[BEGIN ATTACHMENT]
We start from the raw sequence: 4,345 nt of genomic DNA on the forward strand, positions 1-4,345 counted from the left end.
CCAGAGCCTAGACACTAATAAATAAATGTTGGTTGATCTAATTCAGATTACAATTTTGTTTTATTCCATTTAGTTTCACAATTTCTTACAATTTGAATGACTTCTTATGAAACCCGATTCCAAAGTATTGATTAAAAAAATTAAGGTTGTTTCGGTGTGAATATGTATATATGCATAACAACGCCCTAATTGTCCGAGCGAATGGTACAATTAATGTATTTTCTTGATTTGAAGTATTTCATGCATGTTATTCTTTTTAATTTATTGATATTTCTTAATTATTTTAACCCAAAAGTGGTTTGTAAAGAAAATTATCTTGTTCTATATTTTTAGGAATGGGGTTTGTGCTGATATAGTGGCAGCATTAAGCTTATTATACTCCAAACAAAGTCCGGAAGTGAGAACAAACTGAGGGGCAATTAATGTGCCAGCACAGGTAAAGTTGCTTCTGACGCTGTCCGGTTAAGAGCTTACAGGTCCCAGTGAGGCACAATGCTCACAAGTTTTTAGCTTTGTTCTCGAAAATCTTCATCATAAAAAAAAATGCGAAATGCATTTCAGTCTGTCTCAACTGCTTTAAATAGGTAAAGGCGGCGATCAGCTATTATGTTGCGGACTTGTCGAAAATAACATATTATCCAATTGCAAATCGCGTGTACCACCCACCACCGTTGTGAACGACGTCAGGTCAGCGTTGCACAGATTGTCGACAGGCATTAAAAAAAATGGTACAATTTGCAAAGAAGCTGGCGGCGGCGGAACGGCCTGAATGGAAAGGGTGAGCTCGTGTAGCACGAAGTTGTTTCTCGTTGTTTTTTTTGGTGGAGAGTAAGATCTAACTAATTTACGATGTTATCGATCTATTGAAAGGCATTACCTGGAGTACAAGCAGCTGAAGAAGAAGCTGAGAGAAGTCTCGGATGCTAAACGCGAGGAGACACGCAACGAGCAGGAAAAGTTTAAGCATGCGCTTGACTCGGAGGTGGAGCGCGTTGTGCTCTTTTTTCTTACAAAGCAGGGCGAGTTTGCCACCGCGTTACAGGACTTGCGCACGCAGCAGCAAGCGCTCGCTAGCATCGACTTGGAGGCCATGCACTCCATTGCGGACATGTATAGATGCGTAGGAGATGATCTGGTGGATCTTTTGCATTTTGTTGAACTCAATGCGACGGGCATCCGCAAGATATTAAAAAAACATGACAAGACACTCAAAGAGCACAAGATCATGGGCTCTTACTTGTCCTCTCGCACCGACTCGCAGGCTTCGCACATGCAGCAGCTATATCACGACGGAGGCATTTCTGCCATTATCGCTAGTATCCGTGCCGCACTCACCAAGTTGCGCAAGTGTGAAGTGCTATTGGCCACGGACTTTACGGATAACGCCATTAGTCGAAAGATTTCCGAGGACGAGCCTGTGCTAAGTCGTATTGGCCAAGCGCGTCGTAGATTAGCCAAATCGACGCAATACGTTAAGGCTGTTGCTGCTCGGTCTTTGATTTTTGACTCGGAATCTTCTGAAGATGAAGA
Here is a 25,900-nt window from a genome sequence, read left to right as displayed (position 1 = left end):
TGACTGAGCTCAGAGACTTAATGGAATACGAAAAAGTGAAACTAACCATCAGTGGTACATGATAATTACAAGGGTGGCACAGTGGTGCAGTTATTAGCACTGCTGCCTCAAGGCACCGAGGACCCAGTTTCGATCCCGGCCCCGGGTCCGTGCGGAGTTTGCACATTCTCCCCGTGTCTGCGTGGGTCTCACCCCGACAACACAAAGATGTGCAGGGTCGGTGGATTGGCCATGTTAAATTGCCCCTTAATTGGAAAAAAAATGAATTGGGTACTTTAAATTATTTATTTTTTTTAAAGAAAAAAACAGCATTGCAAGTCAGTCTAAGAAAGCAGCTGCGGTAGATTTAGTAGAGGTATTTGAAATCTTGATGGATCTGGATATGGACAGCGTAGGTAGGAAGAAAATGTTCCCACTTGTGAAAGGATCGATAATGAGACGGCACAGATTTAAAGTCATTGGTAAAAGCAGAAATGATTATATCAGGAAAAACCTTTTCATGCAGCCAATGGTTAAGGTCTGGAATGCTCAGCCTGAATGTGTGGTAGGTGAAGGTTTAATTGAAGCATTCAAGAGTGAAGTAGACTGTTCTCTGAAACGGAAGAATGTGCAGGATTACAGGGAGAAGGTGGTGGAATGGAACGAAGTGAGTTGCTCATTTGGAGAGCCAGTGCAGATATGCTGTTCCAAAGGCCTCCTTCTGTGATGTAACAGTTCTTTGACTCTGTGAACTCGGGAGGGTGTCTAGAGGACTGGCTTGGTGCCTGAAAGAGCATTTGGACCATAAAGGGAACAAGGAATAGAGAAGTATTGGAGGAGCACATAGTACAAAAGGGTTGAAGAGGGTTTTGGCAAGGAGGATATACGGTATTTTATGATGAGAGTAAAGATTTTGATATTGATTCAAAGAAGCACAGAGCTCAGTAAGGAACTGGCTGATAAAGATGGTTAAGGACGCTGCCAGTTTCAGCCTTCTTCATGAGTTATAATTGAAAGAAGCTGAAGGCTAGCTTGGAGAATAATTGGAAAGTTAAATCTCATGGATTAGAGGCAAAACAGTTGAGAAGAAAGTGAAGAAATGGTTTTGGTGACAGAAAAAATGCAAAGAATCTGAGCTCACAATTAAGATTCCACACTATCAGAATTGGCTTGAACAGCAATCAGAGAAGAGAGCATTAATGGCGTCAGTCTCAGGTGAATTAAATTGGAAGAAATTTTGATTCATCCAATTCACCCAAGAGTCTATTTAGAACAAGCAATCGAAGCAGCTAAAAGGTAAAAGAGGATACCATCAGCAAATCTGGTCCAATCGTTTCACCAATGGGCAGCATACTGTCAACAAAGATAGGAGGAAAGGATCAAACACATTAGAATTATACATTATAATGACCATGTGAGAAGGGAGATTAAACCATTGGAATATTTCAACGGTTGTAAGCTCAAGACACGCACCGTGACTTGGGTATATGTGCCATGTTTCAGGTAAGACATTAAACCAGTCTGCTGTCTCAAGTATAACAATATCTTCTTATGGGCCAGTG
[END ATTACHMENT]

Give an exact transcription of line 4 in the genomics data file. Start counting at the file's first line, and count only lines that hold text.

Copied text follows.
TGACTGAGCTCAGAGACTTAATGGAATACGAAAAAGTGAAACTAACCATCAGTGGTACATGATAATTACAAGGGTGGCACAGTGGTGCAGTTATTAGCACTGCTGCCTCAAGGCACCGAGGACCCAGTTTCGATCCCGGCCCCGGGTCCGTGCGGAGTTTGCACATTCTCCCCGTGTCTGCGTGGGTCTCACCCCGACAACACAAAGATGTGCAGGGTCGGTGGATTGGCCATGTTAAATTGCCCCTTAATTGGAAAAAAAATGAATTGGGTACTTTAAATTATTTATTTTTTTTAAAGAAAAAAACAGCATTGCAAGTCAGTCTAAGAAAGCAGCTGCGGTAGATTTAGTAGAGGTATTTGAAATCTTGATGGATCTGGATATGGACAGCGTAGGTAGGAAGAAAATGTTCCCACTTGTGAAAGGATCGATAATGAGACGGCACAGATTTAAAGTCATTGGTAAAAGCAGAAATGATTATATCAGGAAAAACCTTTTCATGCAGCCAATGGTTAAGGTCTGGAATGCTCAGCCTGAATGTGTGGTAGGTGAAGGTTTAATTGAAGCATTCAAGAGTGAAGTAGACTGTTCTCTGAAACGGAAGAATGTGCAGGATTACAGGGAGAAGGTGGTGGAATGGAACGAAGTGAGTTGCTCATTTGGAGAGCCAGTGCAGATATGCTGTTCCAAAGGCCTCCTTCTGTGATGTAACAGTTCTTTGACTCTGTGAACTCGGGAGGGTGTCTAGAGGACTGGCTTGGTGCCTGAAAGAGCATTTGGACCATAAAGGGAACAAGGAATAGAGAAGTATTGGAGGAGCACATAGTACAAAAGGGTTGAAGAGGGTTTTGGCAAGGAGGATATACGGTATTTTATGATGAGAGTAAAGATTTTGATATTGATTCAAAGAAGCACAGAGCTCAGTAAGGAACTGGCTGATAAAGATGGTTAAGGACGCTGCCAGTTTCAGCCTTCTTCATGAGTTATAATTGAAAGAAGCTGAAGGCTAGCTTGGAGAATAATTGGAAAGTTAAATCTCATGGATTAGAGGCAAAACAGTTGAGAAGAAAGTGAAGAAATGGTTTTGGTGACAGAAAAAATGCAAAGAATCTGAGCTCACAATTAAGATTCCACACTATCAGAATTGGCTTGAACAGCAATCAGAGAAGAGAGCATTAATGGCGTCAGTCTCAGGTGAATTAAATTGGAAGAAATTTTGATTCATCCAATTCACCCAAGAGTCTATTTAGAACAAGCAATCGAAGCAGCTAAAAGGTAAAAGAGGATACCATCAGCAAATCTGGTCCAATCGTTTCACCAATGGGCAGCATACTGTCAACAAAGATAGGAGGAAAGGATCAAACACATTAGAATTATACATTATAATGACCATGTGAGAAGGGAGATTAAACCATTGGAATATTTCAACGGTTGTAAGCTCAAGACACGCACCGTGACTTGGGTATATGTGCCATGTTTCAGGTAAGACATTAAACCAGTCTGCTGTCTCAAGTATAACAATATCTTCTTATGGGCCAGTG